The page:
Zion National Park is only a 3-hour drive from Las Vegas, Nevada, and provides stunning landscape views of deeply layered pink and red sandstone, carved over 150 millions of years by the Virgin River. Zion forms a vertical desert, with blankets of vegetation tracing up the edges of sun-exposed cliffs.
"I woke to a deer in our camp this morning."
-- Trip Diary, Zion.
Perhaps the most stunning views of the canyon can be found at the summit of Angel’s Landing, a 5.4 mile, 4-hour round trip nearly straight up and along the narrow ridge of a sandstone cliff that provides views straight through the canyon without any significant obstructions.
Obtuse mounds of striped red,
a vertical desert looms.
After aleady visiting the Emerald Pools, and taking our lunch in The Grotto, we set our sights high above us on Angel’s Landing, also known as the Temple of Aeolus, an enormous rock formation that towered over us while we finished our sandwiches and questioned our sanity. We had been hearing how strenuous this trail was, especially the last half mile, which requires careful footing and a strong grasp on the single chain that provides some support to keep you from falling thousands of feet to the canyon floor.
Needless to say, we were determined to do and see as much as possible. We embarked on the trail, rising higher above the canyon floor and alongside the western cliffs.
The trail stretches up 1,488 feet over 2+ miles, briefly offering some shade between cliffs before reaching Walter’s Wiggles, a set of steep switchbacks that climb to Scout Lookout.
Scout Lookout is the last point of relaxation before the trail gets too risky to pause. Here, you can sit and take lunch, take photos of either side of Angel's Landing, and chat with other hikers.
We found several hikers too afraid of heights to continue to the summit, and for a moment, we considered our options. Sunset was closing in, and this was the final of several trails we had already hiked that day. We were concerned the wind might pick up, and that we would lose light too quickly to find safe footing on the way down the path.
Instead of playing it safe, however, we scooped our guts off the trail and placed one foot in front of— or above— the other, as we moved forward with extreme care.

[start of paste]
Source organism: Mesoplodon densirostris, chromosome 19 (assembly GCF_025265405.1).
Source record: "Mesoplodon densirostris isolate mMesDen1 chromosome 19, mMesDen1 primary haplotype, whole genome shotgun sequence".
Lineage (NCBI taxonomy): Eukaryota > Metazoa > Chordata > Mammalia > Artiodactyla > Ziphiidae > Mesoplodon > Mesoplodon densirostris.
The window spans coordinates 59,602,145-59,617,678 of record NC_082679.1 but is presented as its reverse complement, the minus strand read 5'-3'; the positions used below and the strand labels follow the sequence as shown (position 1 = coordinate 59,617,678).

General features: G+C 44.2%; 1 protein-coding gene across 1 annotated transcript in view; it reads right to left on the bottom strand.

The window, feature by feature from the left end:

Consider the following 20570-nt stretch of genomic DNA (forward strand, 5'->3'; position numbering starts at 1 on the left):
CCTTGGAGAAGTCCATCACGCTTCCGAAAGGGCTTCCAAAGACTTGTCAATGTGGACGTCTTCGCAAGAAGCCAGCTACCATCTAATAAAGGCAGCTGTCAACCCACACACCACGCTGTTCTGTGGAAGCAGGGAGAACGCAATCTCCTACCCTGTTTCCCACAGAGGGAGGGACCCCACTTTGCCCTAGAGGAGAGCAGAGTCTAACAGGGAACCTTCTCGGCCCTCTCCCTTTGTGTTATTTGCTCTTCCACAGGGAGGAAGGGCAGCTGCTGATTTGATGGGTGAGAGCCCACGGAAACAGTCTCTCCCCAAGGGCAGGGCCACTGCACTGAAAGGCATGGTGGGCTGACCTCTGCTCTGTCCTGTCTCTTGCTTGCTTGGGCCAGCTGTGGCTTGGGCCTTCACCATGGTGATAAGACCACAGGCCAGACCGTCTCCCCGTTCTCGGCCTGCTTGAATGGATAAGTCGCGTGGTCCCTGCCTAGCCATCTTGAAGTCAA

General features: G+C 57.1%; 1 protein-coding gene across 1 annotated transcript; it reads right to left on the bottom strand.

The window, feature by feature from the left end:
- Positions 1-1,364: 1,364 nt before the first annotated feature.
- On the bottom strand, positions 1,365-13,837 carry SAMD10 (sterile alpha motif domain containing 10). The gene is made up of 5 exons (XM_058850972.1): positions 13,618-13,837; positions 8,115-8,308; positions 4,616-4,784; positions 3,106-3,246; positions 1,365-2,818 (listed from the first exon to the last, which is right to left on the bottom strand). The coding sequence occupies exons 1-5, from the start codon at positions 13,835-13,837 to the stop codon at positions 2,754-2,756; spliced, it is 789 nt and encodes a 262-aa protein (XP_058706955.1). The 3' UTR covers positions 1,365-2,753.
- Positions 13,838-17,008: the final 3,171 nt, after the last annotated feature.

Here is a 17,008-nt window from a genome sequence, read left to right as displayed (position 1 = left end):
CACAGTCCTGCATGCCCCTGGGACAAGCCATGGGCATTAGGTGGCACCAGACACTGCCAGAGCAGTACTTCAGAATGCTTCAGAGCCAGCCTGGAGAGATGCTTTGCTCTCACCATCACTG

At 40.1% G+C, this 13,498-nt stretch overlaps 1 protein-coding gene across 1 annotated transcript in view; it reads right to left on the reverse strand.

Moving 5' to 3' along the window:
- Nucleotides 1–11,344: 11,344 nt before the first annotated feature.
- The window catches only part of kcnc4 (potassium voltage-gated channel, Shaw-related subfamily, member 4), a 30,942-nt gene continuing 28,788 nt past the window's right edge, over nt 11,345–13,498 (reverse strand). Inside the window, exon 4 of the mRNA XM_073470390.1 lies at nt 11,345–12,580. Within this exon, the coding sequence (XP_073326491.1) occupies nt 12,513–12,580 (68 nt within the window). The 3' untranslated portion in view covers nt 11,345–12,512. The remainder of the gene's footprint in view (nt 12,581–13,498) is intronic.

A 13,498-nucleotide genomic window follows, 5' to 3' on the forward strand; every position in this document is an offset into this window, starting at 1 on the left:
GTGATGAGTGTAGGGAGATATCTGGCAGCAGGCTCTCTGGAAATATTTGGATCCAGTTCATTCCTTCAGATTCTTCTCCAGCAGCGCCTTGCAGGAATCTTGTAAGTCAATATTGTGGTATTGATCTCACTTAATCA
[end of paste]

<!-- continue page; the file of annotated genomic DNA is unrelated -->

Over the next half mile, one hand crossed over the other, each with a tight death grip on the metal chain that provided guidance and support up the cliff’s ridge. Looking down on either side of your feet meant looking down thousands of feet below to the shuttle buses, each carrying dozens of people, looking like tiny ants crawling along the edges of the Virgin River.
Moving past Scout Lookout replaced the paved and compact dirt trails we had been hiking on with layers of sandstone slab. These layers— porous, soft-edged and rounded by time— formed the stepping stones to our destination at Angel’s Landing.
The mental challenge of climbing Angel’s Landing is much more difficult than the physical one. The steep edges and narrowness of the path activate your primal instincts as you solve the riddle of moving forward on this terrain that, by all logic, seems too risky.
At some points, continuing on the trail requires the ability to physically climb (using all 4 limbs) up a scramble of rocks and trees, and it is absolutely necessary to retain Total Awareness while climbing this section of the trail. A careless move, or a twisted ankle, could have devastating results.
Thankfully, my endurance and physically abilities weren’t at all in question: I am an experienced recreational hiker, and in peak shape!
Instead, my adrenaline was pumping from having to remain constantly alert to my footing, my grip of the chain, and my deep respect for the landscape, both in its danger, and in its beauty.
I often found myself alternating between holding my breath, and taking long, slow, deep breaths— releasing the build up of stress with every exhale. Climbing this incredible trail inspired within me an impromptu Tadasana (Mountain Pose), and when we finally summited the ridge, I took a few moments to sit, gaze, and breath in the depths of these mountains.
It took 150 million years to scar the mesa into Mukuntuweap, meaning “Straight Canyon” in Paiute. I was going to appreciate it as best as I could.
As we reached Angel’s Landing, the setting sun was casting a brilliant pink glow on the eastern edges of the canyon, and the zig-zagging shadows caused a deep contrast on the rest of the park.
Eventually, it was time for us to head back down the trail, hoping to beat the sun from leaving the top of the ridge.
Going down what we had just climbed up was tedious at best, but once our feet touched Scout Lookout we were ready to coast down the trail back to The Grotto.
Looking up at Angel's Landing from The Grotto.
Once back on the canyon floor, we looked up to where we had just been, now in twilight’s shadow. Angel’s Landing, a strenuous but exhilarating hike, is a true monument of Zion, and a testament to the infallibility of the human spirit to explore every corner of this planet.
We spent the next hour or so taking photos in the falling light, taking the shuttle back to camp, and snuggling into the 2nd night of our honeymoon in our roof top tent!
Zion is part of the Colorado Plateau Dark Skies Cooperative, aiming to preserve the starry nights for everyone's enjoyment.
Thanks to a skylight in the tent, we were able to spend our evening gazing at the stars while lying inside, comfortably searching for shooting stars until we couldn't keep our eyes open any longer.
There is nothing quite like the stars in the desert sky!
This brief stay in Zion offered us a glimpse into the beauty this National Park has to offer! I am anxious to return and spend more time exploring the canyons and The Narrows, absorbing the landscape into my memory to inspire more works of art.